"There is never enough time to do or say all the things that we would wish. The thing is to try to do as much as you can in the time that you have. Remember Scrooge, time is short, and suddenly, you're not there any more." -Ghost of Christmas Present, Scrooge

  9. #3864
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    Overflights of the USSR by U-2 planes, as well as the Mach 2-capable B-58 Hustler and B-70 Valkyrie on the drawing board. Calls were put out for designs for a new interceptor that would be capable of reaching 3,000 km/h and heights of up to 27 km
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  10. #3865
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    Quote Originally Posted by bigross86 View Post
    Overflights of the USSR by U-2 planes, as well as the Mach 2-capable B-58 Hustler and B-70 Valkyrie on the drawing board. Calls were put out for designs for a new interceptor that would be capable of reaching 3,000 km/h and heights of up to 27 km
    Kee-rect!

    My (voluminous) reading points toward the B-70A Valkyrie as being the overriding emphasis for the development of the MiG-25; the B-58 was fast, but it was short-legged, so the threat there was mainly limited to the USSR's borders (unless it was on a one-way trip). The U-2 had already been shown to be vulnerable to the SA-2 Guideline, but the Valkyrie was a much more serious threat, with M3.0 speed, a 75,000' ceiling and a 4,000-mile range.
    Last edited by Stitch; 29 Jun 14, at 23:58.
    "There is never enough time to do or say all the things that we would wish. The thing is to try to do as much as you can in the time that you have. Remember Scrooge, time is short, and suddenly, you're not there any more." -Ghost of Christmas Present, Scrooge

  11. #3866
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    How much the Soviets knew about B-70A? Look at introduction years. They were so good and fast or some spy games took place?
    No such thing as a good tax - Churchill

    To make mistakes is human. To blame someone else for your mistake, is strategic.

  12. #3867
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    Quote Originally Posted by Stitch View Post
    Kee-rect!

    My (voluminous) reading points toward the B-70A Valkyrie as being the overriding emphasis for the development of the MiG-25; the B-58 was fast, but it was short-legged, so the threat there was mainly limited to the USSR's borders (unless it was on a one-way trip). The U-2 had already been shown to be vulnerable to the SA-2 Guideline, but the Valkyrie was a much more serious threat, with M3.0 speed, a 75,000' ceiling and a 4,000-mile range.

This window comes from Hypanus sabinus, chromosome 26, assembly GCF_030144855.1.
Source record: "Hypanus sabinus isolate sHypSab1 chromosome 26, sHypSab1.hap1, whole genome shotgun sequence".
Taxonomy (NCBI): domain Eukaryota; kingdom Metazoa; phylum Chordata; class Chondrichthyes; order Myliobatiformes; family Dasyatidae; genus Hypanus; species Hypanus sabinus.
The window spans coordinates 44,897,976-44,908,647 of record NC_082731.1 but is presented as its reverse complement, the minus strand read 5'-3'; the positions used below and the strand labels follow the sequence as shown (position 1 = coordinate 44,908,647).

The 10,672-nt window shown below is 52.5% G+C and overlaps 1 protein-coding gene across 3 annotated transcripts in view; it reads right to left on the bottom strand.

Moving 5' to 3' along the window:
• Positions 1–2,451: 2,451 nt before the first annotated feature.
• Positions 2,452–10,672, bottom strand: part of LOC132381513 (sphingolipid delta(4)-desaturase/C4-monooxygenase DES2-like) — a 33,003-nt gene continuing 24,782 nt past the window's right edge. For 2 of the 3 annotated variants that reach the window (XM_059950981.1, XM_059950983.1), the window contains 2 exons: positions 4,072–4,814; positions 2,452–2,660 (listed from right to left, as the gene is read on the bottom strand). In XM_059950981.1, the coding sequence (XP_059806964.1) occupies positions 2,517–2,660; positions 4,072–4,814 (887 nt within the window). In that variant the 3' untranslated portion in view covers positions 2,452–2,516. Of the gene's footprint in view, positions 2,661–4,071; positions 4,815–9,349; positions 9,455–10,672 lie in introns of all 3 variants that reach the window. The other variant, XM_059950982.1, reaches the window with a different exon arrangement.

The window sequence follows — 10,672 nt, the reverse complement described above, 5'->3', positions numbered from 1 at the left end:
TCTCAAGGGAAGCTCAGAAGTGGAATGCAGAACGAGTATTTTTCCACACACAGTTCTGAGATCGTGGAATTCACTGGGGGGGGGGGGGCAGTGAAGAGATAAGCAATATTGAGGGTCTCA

damn shame as the stopping of the B-70 also spelt the death of the F108 Both those aircraft were sporting design elements that were in some cases 30+ years ahead of other designs (cranked wings, winglets etc)

    (clarity - XF108 was killed off before the XB-70, but its mission intent was in a parlous state and had no chance of a "lazarus" once the XB70 prog was terminated. It did however end up spawning a few other developments including the A5/R5)
    Last edited by gf0012-aust; 30 Jun 14, at 06:22.

  13. #3868
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    Quote Originally Posted by Doktor View Post
    How much the Soviets knew about B-70A? Look at introduction years. They were so good and fast or some spy games took place?
    They didn't have to know about the B-70 per se. They just knew that a replacement for the B-52, B-58 and U-2 were inevitable and on their way. So they started developing against a percieved future threat.

  14. #3869
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    Quote Originally Posted by jlvfr View Post
    They didn't have to know about the B-70 per se. They just knew that a replacement for the B-52, B-58 and U-2 were inevitable and on their way. So they started developing against a percieved future threat.
    Makes sense, however the question says "which planes", as to name them. I got it like the Soviets knew about them and came out with counter.
    No such thing as a good tax - Churchill

    To make mistakes is human. To blame someone else for your mistake, is strategic.

  15. #3870
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    Quote Originally Posted by Doktor View Post
    Makes sense, however the question says "which planes", as to name them. I got it like the Soviets knew about them and came out with counter.
    The Soviets had their own versions which were similar in profile to US designs. eg the original design M56 was a Soviet version of the B58, the M57 was more like an XB-70